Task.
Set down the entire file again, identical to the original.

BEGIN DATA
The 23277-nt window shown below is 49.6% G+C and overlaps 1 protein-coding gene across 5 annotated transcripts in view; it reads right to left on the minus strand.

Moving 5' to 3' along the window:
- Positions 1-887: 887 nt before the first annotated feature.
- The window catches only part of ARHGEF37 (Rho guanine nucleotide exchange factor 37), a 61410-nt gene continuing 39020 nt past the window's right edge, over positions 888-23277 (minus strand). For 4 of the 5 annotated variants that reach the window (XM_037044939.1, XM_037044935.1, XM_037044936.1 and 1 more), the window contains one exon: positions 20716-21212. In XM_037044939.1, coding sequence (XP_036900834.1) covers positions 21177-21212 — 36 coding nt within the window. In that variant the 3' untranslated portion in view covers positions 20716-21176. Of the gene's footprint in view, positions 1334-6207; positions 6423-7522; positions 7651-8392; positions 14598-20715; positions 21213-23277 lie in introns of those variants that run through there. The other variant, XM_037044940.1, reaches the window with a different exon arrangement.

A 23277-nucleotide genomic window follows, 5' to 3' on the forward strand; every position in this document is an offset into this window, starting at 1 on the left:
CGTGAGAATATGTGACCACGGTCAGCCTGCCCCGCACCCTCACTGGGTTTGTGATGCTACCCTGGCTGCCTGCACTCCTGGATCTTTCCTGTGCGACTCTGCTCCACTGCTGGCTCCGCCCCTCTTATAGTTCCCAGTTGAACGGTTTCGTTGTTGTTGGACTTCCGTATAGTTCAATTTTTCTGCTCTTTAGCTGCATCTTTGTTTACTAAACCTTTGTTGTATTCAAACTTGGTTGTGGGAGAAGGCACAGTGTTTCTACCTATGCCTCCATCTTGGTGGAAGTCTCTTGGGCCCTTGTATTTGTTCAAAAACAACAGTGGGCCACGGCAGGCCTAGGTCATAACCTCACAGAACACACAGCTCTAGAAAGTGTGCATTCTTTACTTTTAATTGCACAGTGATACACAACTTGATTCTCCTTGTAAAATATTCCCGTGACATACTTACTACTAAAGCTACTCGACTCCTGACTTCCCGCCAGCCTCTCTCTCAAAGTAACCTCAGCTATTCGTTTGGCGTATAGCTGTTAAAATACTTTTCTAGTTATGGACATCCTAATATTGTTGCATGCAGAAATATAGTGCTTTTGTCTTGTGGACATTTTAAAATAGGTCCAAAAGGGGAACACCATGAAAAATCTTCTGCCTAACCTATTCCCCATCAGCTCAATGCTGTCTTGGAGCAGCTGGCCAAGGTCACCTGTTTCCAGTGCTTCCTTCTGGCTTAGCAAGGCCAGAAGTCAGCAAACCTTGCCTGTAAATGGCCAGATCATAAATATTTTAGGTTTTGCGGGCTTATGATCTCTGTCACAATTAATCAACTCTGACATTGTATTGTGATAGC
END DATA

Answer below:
The 23277-nt window shown below is 49.6% G+C and overlaps 1 protein-coding gene across 5 annotated transcripts in view; it reads right to left on the minus strand.

Moving 5' to 3' along the window:
- Positions 1-887: 887 nt before the first annotated feature.
- The window catches only part of ARHGEF37 (Rho guanine nucleotide exchange factor 37), a 61410-nt gene continuing 39020 nt past the window's right edge, over positions 888-23277 (minus strand). For 4 of the 5 annotated variants that reach the window (XM_037044939.1, XM_037044935.1, XM_037044936.1 and 1 more), the window contains one exon: positions 20716-21212. In XM_037044939.1, coding sequence (XP_036900834.1) covers positions 21177-21212 — 36 coding nt within the window. In that variant the 3' untranslated portion in view covers positions 20716-21176. Of the gene's footprint in view, positions 1334-6207; positions 6423-7522; positions 7651-8392; positions 14598-20715; positions 21213-23277 lie in introns of those variants that run through there. The other variant, XM_037044940.1, reaches the window with a different exon arrangement.

A 23277-nucleotide genomic window follows, 5' to 3' on the forward strand; every position in this document is an offset into this window, starting at 1 on the left:
CGTGAGAATATGTGACCACGGTCAGCCTGCCCCGCACCCTCACTGGGTTTGTGATGCTACCCTGGCTGCCTGCACTCCTGGATCTTTCCTGTGCGACTCTGCTCCACTGCTGGCTCCGCCCCTCTTATAGTTCCCAGTTGAACGGTTTCGTTGTTGTTGGACTTCCGTATAGTTCAATTTTTCTGCTCTTTAGCTGCATCTTTGTTTACTAAACCTTTGTTGTATTCAAACTTGGTTGTGGGAGAAGGCACAGTGTTTCTACCTATGCCTCCATCTTGGTGGAAGTCTCTTGGGCCCTTGTATTTGTTCAAAAACAACAGTGGGCCACGGCAGGCCTAGGTCATAACCTCACAGAACACACAGCTCTAGAAAGTGTGCATTCTTTACTTTTAATTGCACAGTGATACACAACTTGATTCTCCTTGTAAAATATTCCCGTGACATACTTACTACTAAAGCTACTCGACTCCTGACTTCCCGCCAGCCTCTCTCTCAAAGTAACCTCAGCTATTCGTTTGGCGTATAGCTGTTAAAATACTTTTCTAGTTATGGACATCCTAATATTGTTGCATGCAGAAATATAGTGCTTTTGTCTTGTGGACATTTTAAAATAGGTCCAAAAGGGGAACACCATGAAAAATCTTCTGCCTAACCTATTCCCCATCAGCTCAATGCTGTCTTGGAGCAGCTGGCCAAGGTCACCTGTTTCCAGTGCTTCCTTCTGGCTTAGCAAGGCCAGAAGTCAGCAAACCTTGCCTGTAAATGGCCAGATCATAAATATTTTAGGTTTTGCGGGCTTATGATCTCTGTCACAATTAATCAACTCTGACATTGTATTGTGATAGC